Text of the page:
Pitino’s team gained positive attention for how they handled and bounced back from Kevin Ware’s gruesome leg injury during the Elite Eight against Duke. It showed the team’s chemistry — which was there all along — but it was brought to the forefront by the live video and then the hours of tweets and posts that followed.
“Chemistry doesn’t happen by a young man getting hurt,” Pitino insisted.
That chemistry was part of what made this past season such a memorable one. He has a core of those players returning, who share that bond, but Pitino mentioned that he’ll never another player like Peyton Siva — just like he’ll probably never have one as entertaining as returning guard Russ Smith, who consistently wakes Pitino up at 1:30 in the morning with text messages that read simply, “What’s up, coach?” He’ll almost certainly will never get a pair of threes in the Final Four from a player like Tim Henderson, who averaged less than four minutes a game. And the list goes on, and on. But with the returnees and impressive recruiting classes coming in, Pitino has more to look forward to, rather than reminisce on his accomplishments that will forever be stored in Springfield.
Though success might eventually be too much of a good thing for Pitino.
“We’ve been to back-to-back Final Fours. If we go to one more, the way my friends at Louisville celebrate, I will be dead,” Pitino joked.
The march to another Final Four begins after Pitino’s speech on Sunday afternoon. It’s fitting that he concludes the 2013 Hall of Fame enshrinement ceremony. It’s puts an end to a stream of achievements he’s seen in recent months, as the Hall of Fame coach gets set for another season on the sidelines at Louisville looking to add more accolades to his Hall of Fame resume.
Oct 26, 2014, 12:21 AM EDT
Indiana’s nine newcomers received their candy-striped warmup pants from former IU players Saturday night.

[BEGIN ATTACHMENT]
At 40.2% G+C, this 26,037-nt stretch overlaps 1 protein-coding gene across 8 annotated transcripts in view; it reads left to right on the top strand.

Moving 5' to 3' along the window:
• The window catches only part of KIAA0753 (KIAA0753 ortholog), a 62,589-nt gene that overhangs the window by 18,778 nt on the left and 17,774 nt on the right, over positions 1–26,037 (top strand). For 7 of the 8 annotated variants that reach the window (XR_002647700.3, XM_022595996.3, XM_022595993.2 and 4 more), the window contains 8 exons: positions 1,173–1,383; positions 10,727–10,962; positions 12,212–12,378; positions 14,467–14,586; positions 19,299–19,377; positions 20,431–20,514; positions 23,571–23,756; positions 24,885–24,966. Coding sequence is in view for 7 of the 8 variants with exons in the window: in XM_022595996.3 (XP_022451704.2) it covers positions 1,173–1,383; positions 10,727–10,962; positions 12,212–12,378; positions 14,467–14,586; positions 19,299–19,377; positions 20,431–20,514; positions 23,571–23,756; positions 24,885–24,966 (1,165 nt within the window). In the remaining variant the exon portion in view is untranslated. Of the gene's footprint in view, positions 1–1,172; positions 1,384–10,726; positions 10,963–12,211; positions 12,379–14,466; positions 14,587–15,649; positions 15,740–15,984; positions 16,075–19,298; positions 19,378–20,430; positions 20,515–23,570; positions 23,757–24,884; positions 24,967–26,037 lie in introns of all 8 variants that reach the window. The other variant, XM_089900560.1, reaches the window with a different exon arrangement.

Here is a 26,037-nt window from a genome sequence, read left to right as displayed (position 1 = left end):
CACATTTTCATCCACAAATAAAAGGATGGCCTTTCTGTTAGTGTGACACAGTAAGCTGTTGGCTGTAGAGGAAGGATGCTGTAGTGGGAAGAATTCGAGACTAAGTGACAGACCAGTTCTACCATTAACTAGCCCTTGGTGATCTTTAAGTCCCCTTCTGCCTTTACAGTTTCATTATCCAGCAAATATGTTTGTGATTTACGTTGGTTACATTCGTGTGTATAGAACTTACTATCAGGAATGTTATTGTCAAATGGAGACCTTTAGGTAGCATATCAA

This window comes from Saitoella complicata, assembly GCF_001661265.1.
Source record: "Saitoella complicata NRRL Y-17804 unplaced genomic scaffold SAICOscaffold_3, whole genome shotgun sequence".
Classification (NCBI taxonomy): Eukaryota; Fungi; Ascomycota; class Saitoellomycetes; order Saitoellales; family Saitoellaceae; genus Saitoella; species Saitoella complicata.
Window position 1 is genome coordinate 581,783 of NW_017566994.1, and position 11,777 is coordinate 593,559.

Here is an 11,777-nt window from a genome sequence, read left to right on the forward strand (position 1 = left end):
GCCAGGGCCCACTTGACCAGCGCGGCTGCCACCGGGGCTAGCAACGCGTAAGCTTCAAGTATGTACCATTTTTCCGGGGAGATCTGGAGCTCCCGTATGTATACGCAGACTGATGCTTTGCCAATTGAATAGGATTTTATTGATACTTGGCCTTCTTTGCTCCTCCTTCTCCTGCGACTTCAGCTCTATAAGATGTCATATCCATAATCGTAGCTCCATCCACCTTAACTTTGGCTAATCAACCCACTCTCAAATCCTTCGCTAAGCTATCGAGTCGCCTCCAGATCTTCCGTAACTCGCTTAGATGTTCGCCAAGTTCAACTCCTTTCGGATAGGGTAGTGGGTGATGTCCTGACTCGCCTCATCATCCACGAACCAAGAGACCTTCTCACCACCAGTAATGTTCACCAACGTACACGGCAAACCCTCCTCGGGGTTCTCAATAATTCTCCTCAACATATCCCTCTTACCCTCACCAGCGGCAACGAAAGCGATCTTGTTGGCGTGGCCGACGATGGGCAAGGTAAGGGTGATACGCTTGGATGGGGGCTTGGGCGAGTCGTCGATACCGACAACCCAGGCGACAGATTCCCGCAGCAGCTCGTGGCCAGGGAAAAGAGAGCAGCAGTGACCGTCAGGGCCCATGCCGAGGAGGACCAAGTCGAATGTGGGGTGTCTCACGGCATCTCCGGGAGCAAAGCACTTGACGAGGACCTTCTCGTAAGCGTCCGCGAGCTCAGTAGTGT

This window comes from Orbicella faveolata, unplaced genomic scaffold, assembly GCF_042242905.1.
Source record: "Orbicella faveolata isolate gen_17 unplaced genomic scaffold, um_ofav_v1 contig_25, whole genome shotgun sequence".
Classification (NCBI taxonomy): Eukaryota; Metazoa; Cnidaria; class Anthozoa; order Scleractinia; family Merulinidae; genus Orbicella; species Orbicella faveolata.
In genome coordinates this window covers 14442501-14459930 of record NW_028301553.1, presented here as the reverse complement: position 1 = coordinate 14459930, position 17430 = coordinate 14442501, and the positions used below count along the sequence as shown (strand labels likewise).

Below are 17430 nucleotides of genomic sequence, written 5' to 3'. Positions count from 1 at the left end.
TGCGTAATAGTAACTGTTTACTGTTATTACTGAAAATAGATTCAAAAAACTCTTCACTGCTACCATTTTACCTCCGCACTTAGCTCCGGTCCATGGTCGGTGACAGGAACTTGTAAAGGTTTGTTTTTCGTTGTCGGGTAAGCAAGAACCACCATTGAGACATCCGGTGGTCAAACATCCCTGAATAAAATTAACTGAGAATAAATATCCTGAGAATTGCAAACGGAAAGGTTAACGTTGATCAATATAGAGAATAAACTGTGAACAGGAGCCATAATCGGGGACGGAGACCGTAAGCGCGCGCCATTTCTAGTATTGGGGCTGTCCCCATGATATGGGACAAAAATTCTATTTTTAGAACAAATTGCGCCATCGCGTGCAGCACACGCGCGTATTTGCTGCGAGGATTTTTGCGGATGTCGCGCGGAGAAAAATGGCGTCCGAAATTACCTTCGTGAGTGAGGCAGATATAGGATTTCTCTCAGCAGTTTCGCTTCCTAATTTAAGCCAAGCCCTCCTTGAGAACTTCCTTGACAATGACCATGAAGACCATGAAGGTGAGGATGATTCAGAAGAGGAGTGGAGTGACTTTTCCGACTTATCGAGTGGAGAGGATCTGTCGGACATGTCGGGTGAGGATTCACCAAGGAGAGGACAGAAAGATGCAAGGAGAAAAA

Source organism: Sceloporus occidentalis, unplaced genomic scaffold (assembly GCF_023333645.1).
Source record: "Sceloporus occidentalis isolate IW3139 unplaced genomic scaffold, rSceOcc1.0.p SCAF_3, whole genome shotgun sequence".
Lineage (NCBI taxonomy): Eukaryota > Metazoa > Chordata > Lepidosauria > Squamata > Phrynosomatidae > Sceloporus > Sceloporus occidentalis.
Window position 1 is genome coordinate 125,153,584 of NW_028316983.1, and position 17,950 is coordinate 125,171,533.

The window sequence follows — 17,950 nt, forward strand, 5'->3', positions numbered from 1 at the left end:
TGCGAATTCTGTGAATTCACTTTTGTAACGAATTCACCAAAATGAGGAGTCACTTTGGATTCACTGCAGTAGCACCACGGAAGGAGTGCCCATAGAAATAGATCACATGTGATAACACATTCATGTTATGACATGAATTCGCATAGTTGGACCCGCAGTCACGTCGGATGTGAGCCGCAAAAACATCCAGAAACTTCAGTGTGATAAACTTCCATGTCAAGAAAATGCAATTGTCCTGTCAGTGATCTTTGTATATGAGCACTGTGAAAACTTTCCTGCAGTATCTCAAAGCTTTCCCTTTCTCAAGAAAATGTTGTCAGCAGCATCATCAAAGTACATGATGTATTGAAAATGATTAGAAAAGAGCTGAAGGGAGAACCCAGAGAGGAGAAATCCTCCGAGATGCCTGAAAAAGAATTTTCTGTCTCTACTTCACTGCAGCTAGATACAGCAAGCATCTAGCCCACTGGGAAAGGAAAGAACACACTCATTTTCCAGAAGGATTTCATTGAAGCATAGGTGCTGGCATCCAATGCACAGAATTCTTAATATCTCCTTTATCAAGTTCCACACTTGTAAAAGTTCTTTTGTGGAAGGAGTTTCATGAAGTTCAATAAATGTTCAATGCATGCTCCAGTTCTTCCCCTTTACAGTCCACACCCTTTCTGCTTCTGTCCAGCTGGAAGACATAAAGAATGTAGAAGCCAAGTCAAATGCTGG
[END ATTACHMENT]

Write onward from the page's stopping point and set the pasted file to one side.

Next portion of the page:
Oct 25, 2014, 11:24 PM EDT
Pat Birt was a Horizon League All-Freshman Team selection at UIC last season.
Oct 25, 2014, 10:07 PM EDT
Keifer Sykes is one of the best dunkers in America, and he was at it again Saturday afternoon.
Oct 25, 2014, 8:47 PM EDT
The intro video to Tom Izzo’s memorable entrance at “Michigan State Madness” Friday night.
Oct 25, 2014, 7:03 PM EDT
While head coach Gib Arnold released a statement saying that the school had yet to receive a Notice of Allegations from the NCAA, the administration is considering the option of self-imposing sanctions.
Oct 25, 2014, 5:29 PM EDT
Byron Samuels already had a tough rebuilding job in front of him as a result of Florida A&M being hit with a postseason ban for low APR numbers.
Oct 25, 2014, 4:00 PM EDT
Mike Young has seen the Wofford men’s basketball program come a long way since he first joined the coaching staff back in 1989.
Oct 25, 2014, 3:30 PM EDT
A three-star commit on Friday night, a top-70 pledge on Saturday morning. This has been a big weekend for first-year head coach Mike Rhoades.
Oct 25, 2014, 2:00 PM EDT
A story from Syracuse.com says the first-year big man does up to 500 pushups daily.
Oct 25, 2014, 12:50 PM EDT
This is Danny Manning’s third commitment this month, first in the Class of 2016.
Oct 25, 2014, 12:00 PM EDT
Davidson is gone, but that does not mean that the SoCon will be a bad basketball league.
Oct 25, 2014, 11:45 AM EDT
Only three programs remain in contention for the nation’s top rated point guard.
Oct 25, 2014, 11:00 AM EDT
Pretty good dunk, but still not better than Chris Mack’s entrance.
Oct 25, 2014, 10:15 AM EDT
The Hall of Fame coach makes his first comments, several days after Kenneth Wainstein released his report.
Oct 24, 2014, 10:55 PM EDT
Tom Izzo does it again. Add it to the long line of amazing midnight madness entrances.
Oct 24, 2014, 10:24 PM EDT
Chris Mack and his daughters performed ‘Paul Revere’ at Musketeer Madness on Friday night.
Oct 24, 2014, 8:05 PM EDT
The Wisconsin forward is likely to miss a week or two
Oct 24, 2014, 7:30 PM EDT
Ed Cooley adds a 6-foot-8 forward to the Friars’ front court.
Oct 24, 2014, 6:45 PM EDT
The former Virginia Tech Hokie will be a big boost to SMU’s perimeter.
Oct 24, 2014, 6:00 PM EDT
Manhattan and head coach Steve Masiello had some issues to address this spring, but thanks in part to their departed senior class the Jaspers are well-positioned to once again contend in the MAAC.